As public health and development experts who evaluated select Ebola post-response recovery activities in West Africa in 2018, we at I4DI offer some considerations for COVID-19 response and recovery. We call on policymakers around the world, to reflect and take collective action because prospective thinking is critical for an effective and comprehensive management of, and recovery from, the COVID-19 pandemic.
Lesson 1 – At-scale identification and testing
Many have underscored the importance of testing and the ability to bring tests to the community, particularly to facilitate disease containment1. We anticipate early and effective identification of COVID-19 survivors to be a critical component of future waves of the response and of the post-response recovery. Survivor identification can help to lessen impact on the economy and prevent additional community spread if survivors are among the first to be put back to work, following their full recovery and development of immunity. In West Africa, Ebola survivors were redeployed to their work posts or other essential services as possible, which helped lessen the negative impact of the disease on severely affected communities. Strategies used by communities to reintegrate survivors should be adjusted to their specific situations2.
Lesson 2 – Prepare now for post-response recovery with robust Monitoring and Evaluation (M&E) systems
Prospectively identifying the learning and information needs for the post-response recovery is critical, in conjunction with designing and deploying a strong monitoring, evaluation and learning (MEL) system that can predict secondary outbreak waves and inform adaptive management during the recovery. During the Ebola epidemic, traditional epidemiological approaches were used to forecast changes in infection rates and geographic spread with subsequent use of big data that had limited impact at the time. Across localities and countries, current COVID-19 data collection efforts are primarily oriented towards establishing basic facts such as the number of confirmed cases and known outcomes. We need a common learning agenda that will drive data collection to better manage the response and recovery. For example, to predict where the potential seasonal resurgence of the virus might have the highest impact, what do we need to collect now? What kinds of data are necessary to inform the recovery strategy and its implementation? Should we be collecting population data on immunity? Now is the time to identify and prioritize what we will need to know, for what purpose, and where to find the answers.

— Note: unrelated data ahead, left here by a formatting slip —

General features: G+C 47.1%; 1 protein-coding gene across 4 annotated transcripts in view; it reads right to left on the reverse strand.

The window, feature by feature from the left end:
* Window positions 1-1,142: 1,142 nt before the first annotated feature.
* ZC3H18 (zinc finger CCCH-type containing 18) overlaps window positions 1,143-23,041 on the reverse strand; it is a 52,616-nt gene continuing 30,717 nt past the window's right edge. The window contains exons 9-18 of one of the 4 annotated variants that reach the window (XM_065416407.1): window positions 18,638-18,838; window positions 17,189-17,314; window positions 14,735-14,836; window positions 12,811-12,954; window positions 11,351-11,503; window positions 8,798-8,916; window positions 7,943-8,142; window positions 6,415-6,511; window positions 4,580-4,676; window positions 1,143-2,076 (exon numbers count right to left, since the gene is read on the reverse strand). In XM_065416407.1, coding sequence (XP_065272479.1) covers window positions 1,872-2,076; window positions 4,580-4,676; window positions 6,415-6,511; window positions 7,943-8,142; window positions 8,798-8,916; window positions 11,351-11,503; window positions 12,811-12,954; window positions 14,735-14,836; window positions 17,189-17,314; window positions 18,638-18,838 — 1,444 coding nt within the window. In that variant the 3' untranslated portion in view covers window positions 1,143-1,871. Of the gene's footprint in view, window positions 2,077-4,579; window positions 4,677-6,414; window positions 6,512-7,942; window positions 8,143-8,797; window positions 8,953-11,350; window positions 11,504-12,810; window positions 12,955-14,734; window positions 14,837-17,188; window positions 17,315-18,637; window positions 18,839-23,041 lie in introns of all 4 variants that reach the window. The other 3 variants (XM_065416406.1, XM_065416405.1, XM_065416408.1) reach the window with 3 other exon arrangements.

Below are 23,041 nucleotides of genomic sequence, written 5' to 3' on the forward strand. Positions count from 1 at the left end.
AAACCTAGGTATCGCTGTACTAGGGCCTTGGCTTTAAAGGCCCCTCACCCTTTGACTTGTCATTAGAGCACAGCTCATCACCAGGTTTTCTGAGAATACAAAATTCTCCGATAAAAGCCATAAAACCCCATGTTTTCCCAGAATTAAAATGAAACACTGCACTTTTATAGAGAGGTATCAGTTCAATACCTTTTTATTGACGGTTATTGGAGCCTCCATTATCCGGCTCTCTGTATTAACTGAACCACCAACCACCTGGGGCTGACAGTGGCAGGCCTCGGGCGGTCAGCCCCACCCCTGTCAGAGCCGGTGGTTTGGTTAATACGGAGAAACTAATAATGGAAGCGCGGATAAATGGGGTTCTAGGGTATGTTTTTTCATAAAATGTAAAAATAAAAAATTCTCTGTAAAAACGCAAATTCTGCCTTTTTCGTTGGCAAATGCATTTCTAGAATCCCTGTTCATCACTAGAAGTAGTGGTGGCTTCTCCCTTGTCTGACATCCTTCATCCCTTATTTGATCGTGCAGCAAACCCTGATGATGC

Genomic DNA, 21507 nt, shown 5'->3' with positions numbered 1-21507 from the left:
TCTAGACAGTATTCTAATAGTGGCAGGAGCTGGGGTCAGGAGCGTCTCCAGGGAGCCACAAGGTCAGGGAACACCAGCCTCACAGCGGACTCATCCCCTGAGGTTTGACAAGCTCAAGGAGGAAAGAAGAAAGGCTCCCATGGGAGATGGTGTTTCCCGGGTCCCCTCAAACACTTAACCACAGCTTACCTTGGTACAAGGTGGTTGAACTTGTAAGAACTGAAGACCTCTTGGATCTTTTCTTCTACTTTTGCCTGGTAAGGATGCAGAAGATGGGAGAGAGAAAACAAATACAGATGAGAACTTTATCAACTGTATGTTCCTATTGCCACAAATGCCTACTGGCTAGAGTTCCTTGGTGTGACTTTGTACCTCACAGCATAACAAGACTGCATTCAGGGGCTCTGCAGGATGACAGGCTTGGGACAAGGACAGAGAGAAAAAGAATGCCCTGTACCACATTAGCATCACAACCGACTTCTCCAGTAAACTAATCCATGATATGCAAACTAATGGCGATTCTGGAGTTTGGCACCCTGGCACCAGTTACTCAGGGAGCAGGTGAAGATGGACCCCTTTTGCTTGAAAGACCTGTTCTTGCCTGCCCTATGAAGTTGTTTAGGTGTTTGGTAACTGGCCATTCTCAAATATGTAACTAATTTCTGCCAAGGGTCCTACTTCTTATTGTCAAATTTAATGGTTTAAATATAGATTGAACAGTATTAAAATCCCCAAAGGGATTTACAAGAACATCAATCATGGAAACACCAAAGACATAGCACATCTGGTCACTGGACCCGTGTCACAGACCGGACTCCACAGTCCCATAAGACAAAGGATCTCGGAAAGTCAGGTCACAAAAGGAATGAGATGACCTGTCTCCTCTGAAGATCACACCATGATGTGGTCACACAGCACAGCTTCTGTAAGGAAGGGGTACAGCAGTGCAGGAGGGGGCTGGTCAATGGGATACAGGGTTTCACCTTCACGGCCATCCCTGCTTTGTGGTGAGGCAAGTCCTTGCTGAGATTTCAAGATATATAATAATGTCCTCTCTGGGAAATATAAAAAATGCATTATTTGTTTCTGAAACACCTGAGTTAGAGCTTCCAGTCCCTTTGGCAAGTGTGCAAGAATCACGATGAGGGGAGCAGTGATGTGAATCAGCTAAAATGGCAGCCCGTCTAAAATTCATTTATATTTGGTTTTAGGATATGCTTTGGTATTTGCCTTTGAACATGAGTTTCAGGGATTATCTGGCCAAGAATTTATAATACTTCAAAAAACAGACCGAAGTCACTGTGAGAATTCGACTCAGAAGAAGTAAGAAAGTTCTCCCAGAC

Lesson 3 – Early identification and deployment of support services
In West Africa, registered Ebola survivors, their families and other affected individuals benefited from having access to a range of health, psychosocial, and economic recovery services, which could similarly be envisioned for COVID-19. We must rapidly begin identifying the range of support needs that survivors might require and determine the extent to which existing service providers will be able to absorb new cases or whether new interventions and programs are needed. Additionally, a robust referral mechanism would be helpful in enhancing service uptake and long-term outcomes.
Survivor stigma was a prominent feature of the Ebola epidemic, prompting a variety of efforts to reduce internalized and enacted stigma in the community and in healthcare settings during the post-response recovery. The extent to which COVID-19 survivors may face stigma remains unknown, but proactive anti-stigma efforts could help to avert long-term negative impacts on survivors’ mental health and general wellbeing — and, ultimately, their ability to effectively engage in the re-stimulation of the economy3.
You can find detailed explanations of each of the lessons mentioned above, on our website here.
1Rapidly mobilized, frequent, and widespread testing was a driver of South Korea’s successful outbreak response, which has dramatically lowered its infection rate in a matter of weeks.
2We caveat these ideas with an acknowledgement that the microbiology and epidemiology of COVID-19 differ in many ways from Ebola, as well as from COVID-19’s close relatives SARS, MERS, and the other coronaviruses that cause the common cold. As information about COVID-19 rapidly evolves, so too does understanding of the duration of infectivity in symptomatic and asymptomatic patients and the period of immunity following infection — fundamental insights on which hinge the potentiality of some of our ideas.
3The World Health Organization has issued guidance for government, media, and local organizations to prevent and address COVID-19-related social stigma. In addition to knowledge campaigns, other interventions may be required to target the specific needs of individuals, such as individualized counseling, peer support, or interpersonal group psychotherapy.